The findings are published online in the June 5 issue of the journal PLOS ONE.
“The more we understand the structure and dynamics of an HIV transmission network, the better we can identify ‘hot spots’ of transmission,” said Susan Little, MD, professor of medicine at the UC San Diego AntiViral Research Center and lead author of the study.
“Not everyone who is HIV-infected is equally likely to transmit the infection to others. There are clusters of more active disease transmission. We can use this information to target treatment interventions to those most likely to transmit the virus to others and markedly reduce the number of new infections.”
The researchers analyzed the HIV-1 sequence data from recently HIV-1 infected persons and their sexual and social contacts in San Diego, between 1996 and 2011. Sequence data were collected as part of routine HIV genetic testing used to determine if a virus is resistant to certain classes of HIV medications. Genetic similarities between viral sequences infecting different people were compared. Viruses from two people with a high degree of genetic similarity were suggestive of a transmission link. The scientists noted that viral similarity does not independently prove that a transmission occurred, only that the individuals are part of a closely connected transmission network.
Within the observed HIV transmission network, researchers calculated a transmission network score (TNS) to estimate the risk of HIV transmission from a newly diagnosed individual to a new partner. Participants with a high TNS were significantly more likely than those with low TNS to develop a close linkage to another person within their first year of HIV infection, suggestive of onward transmission.
Through network modeling, investigators showed that using this information to deploy antiretroviral therapy (ART) to individuals with the highest TNS resulted in a significantly greater likelihood of reduced new HIV-1 transmissions than providing ART to the same number of randomly selected individuals.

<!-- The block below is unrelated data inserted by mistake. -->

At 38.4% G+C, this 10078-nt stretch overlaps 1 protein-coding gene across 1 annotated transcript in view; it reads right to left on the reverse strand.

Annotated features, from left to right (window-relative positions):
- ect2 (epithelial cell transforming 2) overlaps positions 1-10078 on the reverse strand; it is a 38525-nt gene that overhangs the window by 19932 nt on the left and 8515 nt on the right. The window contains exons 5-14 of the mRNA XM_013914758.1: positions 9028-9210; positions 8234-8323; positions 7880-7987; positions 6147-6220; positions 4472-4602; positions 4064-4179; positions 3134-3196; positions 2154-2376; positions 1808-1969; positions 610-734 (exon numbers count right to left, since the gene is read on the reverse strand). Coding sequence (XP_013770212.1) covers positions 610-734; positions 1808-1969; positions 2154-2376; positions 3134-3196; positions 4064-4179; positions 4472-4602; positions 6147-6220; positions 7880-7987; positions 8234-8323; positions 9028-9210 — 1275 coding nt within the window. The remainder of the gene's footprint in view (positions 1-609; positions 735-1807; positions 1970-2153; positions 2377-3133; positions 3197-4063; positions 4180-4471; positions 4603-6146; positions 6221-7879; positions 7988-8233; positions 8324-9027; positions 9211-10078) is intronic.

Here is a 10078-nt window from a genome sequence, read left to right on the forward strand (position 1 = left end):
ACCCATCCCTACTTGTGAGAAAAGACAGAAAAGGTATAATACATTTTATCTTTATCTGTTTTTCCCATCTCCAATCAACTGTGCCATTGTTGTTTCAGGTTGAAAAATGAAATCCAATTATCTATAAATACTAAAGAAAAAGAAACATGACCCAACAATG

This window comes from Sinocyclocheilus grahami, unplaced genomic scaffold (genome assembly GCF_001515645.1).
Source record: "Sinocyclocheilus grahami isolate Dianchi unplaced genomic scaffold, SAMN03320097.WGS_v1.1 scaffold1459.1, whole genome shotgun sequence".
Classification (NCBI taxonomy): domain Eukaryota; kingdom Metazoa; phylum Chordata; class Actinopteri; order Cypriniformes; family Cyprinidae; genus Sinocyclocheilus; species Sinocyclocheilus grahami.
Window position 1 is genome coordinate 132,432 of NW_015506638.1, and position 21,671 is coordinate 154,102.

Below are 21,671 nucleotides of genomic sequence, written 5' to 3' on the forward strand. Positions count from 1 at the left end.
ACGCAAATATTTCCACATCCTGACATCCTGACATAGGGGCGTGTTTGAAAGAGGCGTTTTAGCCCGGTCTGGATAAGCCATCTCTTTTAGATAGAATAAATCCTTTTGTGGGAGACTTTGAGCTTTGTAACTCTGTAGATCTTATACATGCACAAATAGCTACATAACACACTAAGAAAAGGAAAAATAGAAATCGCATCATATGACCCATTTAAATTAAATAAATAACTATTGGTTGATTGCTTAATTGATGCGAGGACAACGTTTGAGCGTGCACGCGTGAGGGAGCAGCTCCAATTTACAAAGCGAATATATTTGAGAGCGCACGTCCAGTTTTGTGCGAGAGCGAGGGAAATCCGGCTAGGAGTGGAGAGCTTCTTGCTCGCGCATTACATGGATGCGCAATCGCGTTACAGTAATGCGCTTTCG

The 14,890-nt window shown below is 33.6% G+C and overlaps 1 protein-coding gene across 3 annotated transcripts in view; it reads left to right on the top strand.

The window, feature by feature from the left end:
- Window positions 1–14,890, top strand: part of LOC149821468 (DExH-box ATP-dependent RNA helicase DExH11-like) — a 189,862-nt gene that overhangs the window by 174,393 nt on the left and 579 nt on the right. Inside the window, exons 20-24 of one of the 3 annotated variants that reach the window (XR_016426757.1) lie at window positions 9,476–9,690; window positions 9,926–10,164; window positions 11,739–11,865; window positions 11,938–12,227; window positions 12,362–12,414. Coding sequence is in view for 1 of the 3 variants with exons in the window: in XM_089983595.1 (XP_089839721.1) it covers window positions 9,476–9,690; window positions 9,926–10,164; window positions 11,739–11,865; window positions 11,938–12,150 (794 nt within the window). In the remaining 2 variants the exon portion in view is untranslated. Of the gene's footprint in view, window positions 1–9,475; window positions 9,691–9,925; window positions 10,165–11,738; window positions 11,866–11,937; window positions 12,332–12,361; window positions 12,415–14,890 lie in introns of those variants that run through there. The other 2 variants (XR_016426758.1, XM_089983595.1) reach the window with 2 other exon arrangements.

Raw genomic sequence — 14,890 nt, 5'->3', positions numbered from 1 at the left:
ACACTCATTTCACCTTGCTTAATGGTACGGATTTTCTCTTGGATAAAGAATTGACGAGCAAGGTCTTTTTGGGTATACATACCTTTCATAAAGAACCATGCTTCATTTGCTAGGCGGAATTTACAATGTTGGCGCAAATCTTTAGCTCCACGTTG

“Focusing our prevention and treatment resources to the populations at greatest risk of transmission could dramatically reduce the number of new infections associated with these populations,” said Little. “Used in conjunction with traditional partner services, TNS-guided treatment and prevention interventions could markedly lower rates of new HIV infection in our community.”
Pictured: HIV particles on a cell. Thomas Deerinck, UCSD NCMIR
Osteoporosis (Brittle Bone Disease)
Sure, everyone has most likely heard about Osteoporosis and many of us will probably have to deal with it at some time in our later lives. These color enhanced SEMs, showing the actions of human osteoclast cells on the surface of our bones, provide a visual picture of just how this occurs. Notice how the surface of the bone appears to have been “chewed away” by the osteoclasts.
Osteoclasts are large, multi-nucleated cells that form from the fusion of several macrophage cells within our bones. Osteoclasts move about by extending their cellular processes. They are normally present in our bodies to absorb and remove unwanted bone tissue during normal bone regeneration or in response to growth or changing mechanical stress on the skeleton. This process is known as resorption.
The underlying mechanism of osteoporosis is the disparity between bone resorption (by osteoclasts) and bone formation (by osteoblasts). An imbalance of certain body chemicals can result in an increase in the activation of osteoclasts. This in turn leads to excessive bone loss. Osteoporosis itself has no symptoms. Its main consequence is the increased risk of bone fractures. These fractures occur in situations where healthy people would not normally break a bone. They are therefore regarded as fragility fractures. Typical fragility fractures occur in the vertebral column, rib, hip and wrist.
Above images © Eye of Science / Science Source
Under the microscope.